Sunday, December 12, 2010

Poor in Money, Rich In Love

I'm on an Alcott kick of late.  I have something to confess.  Though Little Women is my absolute hands down favorite book ever (partially because it is so cemented into the framework of my childhood), I have never read anything else by Alcott before.  I wonder if it's because I worried that like many authors I love some of their other writing may not actually be as well written?  But, as G is in the middle of reading Little Women (finally!  I mean, I did read his favorite book, a sci-fi one called The Moon Is A Harsh Mistress way back when we were engaged.)  and due to the season we picked up a collection of her Christmas stories from Barnes and Noble.  We just finished Bertie's Box (the first story in the book) and it was a delightful little tale of a selfless boy's desire to create Christmas for others less fortunate. 

I love this season because it is a time when G and I have always attempted to avoid getting caught up in consumerism.  We both have commented that though this season money might be tighter than we'd like it to be, realistically we're blessed to have enough of the things we want, enough of our needs, and more than enough of love.  Honestly, we've said we're filling each other's stockings....but I don't think either of us is sure what to do with that.  Instead we've been doing things together.  Whereas normally I bake alone, he helped whip those marshmallows into shape.  And he's going to be helping with the maddening cookie baking this evening.  We're making a huge batch of sugar cookies and icing them.  (I say it's work, but G loves these type of activities!)  And hopefully later this week we'll be assembling our first real gingerbread house together going by a Martha Stewart project for a Colonial Gingerbread house.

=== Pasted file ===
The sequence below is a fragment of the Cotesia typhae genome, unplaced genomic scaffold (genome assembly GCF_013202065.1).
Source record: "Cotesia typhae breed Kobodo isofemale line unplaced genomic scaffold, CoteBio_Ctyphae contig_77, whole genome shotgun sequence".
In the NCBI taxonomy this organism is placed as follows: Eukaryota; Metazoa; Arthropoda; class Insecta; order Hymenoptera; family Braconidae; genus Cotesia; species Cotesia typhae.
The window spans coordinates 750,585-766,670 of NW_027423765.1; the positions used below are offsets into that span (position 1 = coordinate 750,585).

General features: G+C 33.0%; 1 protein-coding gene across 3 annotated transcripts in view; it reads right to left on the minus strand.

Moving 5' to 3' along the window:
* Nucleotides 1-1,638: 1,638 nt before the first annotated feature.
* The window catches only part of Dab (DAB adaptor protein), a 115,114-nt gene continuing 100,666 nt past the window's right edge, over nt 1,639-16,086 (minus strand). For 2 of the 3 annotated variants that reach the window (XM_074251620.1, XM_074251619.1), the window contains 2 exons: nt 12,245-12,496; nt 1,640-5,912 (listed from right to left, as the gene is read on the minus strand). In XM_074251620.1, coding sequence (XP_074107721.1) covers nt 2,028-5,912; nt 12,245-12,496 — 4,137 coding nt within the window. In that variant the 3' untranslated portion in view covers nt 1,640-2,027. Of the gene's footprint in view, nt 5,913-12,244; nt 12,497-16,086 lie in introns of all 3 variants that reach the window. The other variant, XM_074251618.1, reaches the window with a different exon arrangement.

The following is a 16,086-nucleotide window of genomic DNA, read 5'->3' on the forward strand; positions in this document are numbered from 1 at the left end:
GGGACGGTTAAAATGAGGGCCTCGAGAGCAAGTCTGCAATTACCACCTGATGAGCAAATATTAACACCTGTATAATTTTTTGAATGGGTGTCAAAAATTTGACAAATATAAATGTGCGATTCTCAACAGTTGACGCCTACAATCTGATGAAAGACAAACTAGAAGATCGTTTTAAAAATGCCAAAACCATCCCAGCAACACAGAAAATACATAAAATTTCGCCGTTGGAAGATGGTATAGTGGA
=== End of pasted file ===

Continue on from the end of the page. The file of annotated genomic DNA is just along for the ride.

We do these sorts of things not just because we enjoy them but as practice.  Someday we will have a boisterous family surrounding us.  And something G and I wholeheartedly agree upon is wanting to already have traditions in place that make the children's childhoods magical.  And for me, the idea of every year doing a gingerbread house sounds pretty magical.  Doing that while drinking hot cocoa and warming ourselves next to a fireplace while Garret reads stories and we listen to Christmas music.  Often times the way G and I choose to live sounds old fashioned, but hey, it works for us!  

Reading the Alcott Christmas stories takes us back to a time when oranges were common in stockings because they weren't something you could just get any time you wanted one.  A time when singing songs together was lively entertainment.  And when the holidays were celebrated joyously as a time for family and friends to gather near.  A time we hope to be able to recreate through the years.  

Oh, and for those who are curious, meet our dream house.  At nearly 2 million, it's a little out of our price range (for now), but she's absolute perfection (having been built in 1765).  
Ahh, to dream.

*And if anyone knows of a good site for free blog templates or an amazing designer, please let me know.  I'm looking for something simple, like a damask in black, purple, grey, yellow.  I'm planning on attempting to make a header with photos (found some instructions for that) and re-vamping this blog a bit.  I'm also considering merging the two (Une Vie Chic and Une Maison Chic) into one for the new year.  Change is good, right?


  1. A beautifully written post Kalee. I agree with everything you've written. I love the warm feeling that comes from old-fashioned homey traditions and stories of simpler times. Your post reminds me it's possible for us to live a simple and beautiful life without getting caught up in the Joneses ratrace.

  2. I love reading/thinking about simpler times--people made do with SO MUCH LESS and they seemed happier, or at least less stressed out. I try to remember this when I want to buy a new dress or something--I know I could make do with less!